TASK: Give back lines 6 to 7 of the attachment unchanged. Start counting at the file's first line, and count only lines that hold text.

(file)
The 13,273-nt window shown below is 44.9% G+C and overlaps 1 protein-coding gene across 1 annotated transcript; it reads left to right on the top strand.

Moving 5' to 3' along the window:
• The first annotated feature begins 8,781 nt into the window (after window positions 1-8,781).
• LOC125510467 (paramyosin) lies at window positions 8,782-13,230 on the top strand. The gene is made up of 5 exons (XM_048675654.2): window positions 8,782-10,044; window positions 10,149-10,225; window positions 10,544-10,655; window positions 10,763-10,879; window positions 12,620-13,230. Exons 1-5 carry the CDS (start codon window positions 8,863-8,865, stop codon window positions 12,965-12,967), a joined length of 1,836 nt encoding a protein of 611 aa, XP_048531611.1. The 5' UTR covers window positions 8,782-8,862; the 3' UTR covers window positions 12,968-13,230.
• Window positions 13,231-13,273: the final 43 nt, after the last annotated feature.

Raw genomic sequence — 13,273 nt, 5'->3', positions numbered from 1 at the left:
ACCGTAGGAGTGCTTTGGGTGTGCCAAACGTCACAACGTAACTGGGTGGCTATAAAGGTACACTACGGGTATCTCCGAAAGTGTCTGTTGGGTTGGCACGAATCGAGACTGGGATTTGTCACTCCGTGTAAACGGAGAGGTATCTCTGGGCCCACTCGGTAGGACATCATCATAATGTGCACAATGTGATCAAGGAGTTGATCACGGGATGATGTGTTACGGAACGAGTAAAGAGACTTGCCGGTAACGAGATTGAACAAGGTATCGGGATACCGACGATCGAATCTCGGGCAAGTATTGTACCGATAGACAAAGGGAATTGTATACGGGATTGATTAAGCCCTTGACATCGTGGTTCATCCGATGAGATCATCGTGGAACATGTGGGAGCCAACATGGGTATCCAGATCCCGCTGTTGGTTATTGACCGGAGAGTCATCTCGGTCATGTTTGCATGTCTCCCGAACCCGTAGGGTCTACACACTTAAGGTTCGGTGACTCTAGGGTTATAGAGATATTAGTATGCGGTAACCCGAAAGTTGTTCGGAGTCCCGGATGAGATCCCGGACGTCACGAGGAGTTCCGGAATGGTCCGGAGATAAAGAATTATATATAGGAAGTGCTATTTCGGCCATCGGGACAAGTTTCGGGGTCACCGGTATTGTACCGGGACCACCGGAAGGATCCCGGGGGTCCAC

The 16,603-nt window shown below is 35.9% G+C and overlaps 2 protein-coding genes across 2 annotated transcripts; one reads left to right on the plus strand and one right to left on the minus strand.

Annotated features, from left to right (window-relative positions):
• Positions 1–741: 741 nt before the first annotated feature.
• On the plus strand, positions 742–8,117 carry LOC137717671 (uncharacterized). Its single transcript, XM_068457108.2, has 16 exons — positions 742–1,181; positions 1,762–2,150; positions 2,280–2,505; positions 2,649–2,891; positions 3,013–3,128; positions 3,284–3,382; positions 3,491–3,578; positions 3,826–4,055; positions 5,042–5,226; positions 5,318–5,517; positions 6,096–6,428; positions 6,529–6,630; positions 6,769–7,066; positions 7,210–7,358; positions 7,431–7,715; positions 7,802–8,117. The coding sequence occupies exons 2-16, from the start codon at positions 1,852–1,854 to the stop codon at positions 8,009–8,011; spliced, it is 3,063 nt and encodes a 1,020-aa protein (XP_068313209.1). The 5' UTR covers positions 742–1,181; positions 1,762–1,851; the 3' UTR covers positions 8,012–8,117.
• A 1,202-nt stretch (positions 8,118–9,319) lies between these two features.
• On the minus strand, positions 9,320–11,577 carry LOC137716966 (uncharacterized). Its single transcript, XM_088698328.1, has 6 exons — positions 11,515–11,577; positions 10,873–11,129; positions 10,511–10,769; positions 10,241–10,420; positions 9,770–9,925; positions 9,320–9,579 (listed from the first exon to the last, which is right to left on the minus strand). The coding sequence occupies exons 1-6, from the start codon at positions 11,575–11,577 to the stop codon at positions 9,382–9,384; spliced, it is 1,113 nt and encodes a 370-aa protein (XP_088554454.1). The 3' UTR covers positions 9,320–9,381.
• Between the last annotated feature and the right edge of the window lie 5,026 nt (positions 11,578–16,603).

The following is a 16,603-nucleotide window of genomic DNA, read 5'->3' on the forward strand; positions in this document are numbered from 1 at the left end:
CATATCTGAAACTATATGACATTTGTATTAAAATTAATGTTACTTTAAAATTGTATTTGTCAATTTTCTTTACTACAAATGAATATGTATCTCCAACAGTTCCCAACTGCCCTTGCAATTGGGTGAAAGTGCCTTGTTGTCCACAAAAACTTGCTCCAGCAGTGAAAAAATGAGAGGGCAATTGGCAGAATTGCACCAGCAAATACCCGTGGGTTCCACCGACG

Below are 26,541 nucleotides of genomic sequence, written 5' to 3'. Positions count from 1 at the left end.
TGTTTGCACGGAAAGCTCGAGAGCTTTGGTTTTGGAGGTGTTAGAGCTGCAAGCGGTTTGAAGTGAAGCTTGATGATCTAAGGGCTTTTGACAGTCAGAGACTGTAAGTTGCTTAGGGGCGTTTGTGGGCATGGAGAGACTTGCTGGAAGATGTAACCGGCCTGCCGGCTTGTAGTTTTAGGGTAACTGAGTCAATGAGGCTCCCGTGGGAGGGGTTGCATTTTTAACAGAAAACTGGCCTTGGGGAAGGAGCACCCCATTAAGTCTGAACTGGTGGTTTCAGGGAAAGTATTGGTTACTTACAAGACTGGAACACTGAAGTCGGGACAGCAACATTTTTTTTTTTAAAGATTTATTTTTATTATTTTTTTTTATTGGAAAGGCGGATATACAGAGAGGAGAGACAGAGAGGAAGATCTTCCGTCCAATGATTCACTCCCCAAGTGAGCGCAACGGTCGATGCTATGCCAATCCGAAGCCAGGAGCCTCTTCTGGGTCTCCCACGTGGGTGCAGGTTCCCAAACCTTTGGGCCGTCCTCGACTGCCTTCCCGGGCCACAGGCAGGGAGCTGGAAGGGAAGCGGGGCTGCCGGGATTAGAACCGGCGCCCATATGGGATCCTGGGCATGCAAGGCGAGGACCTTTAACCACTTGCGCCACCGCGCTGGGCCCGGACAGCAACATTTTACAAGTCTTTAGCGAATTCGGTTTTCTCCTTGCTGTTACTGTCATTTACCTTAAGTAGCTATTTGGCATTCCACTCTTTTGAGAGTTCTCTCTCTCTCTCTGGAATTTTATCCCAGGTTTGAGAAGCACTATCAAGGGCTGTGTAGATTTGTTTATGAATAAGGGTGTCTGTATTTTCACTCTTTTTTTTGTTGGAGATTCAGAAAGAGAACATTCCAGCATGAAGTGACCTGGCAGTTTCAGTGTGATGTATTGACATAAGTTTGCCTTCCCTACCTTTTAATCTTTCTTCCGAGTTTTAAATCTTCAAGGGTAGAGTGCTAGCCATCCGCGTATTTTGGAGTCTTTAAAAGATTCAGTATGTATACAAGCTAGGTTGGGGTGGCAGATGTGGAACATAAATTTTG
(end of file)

Raw genomic sequence — 13,273 nt, 5'->3', positions numbered from 1 at the left:
ACCGTAGGAGTGCTTTGGGTGTGCCAAACGTCACAACGTAACTGGGTGGCTATAAAGGTACACTACGGGTATCTCCGAAAGTGTCTGTTGGGTTGGCACGAATCGAGACTGGGATTTGTCACTCCGTGTAAACGGAGAGGTATCTCTGGGCCCACTCGGTAGGACATCATCATAATGTGCACAATGTGATCAAGGAGTTGATCACGGGATGATGTGTTACGGAACGAGTAAAGAGACTTGCCGGTAACGAGATTGAACAAGGTATCGGGATACCGACGATCGAATCTCGGGCAAGTATTGTACCGATAGACAAAGGGAATTGTATACGGGATTGATTAAGCCCTTGACATCGTGGTTCATCCGATGAGATCATCGTGGAACATGTGGGAGCCAACATGGGTATCCAGATCCCGCTGTTGGTTATTGACCGGAGAGTCATCTCGGTCATGTTTGCATGTCTCCCGAACCCGTAGGGTCTACACACTTAAGGTTCGGTGACTCTAGGGTTATAGAGATATTAGTATGCGGTAACCCGAAAGTTGTTCGGAGTCCCGGATGAGATCCCGGACGTCACGAGGAGTTCCGGAATGGTCCGGAGATAAAGAATTATATATAGGAAGTGCTATTTCGGCCATCGGGACAAGTTTCGGGGTCACCGGTATTGTACCGGGACCACCGGAAGGATCCCGGGGGTCCAC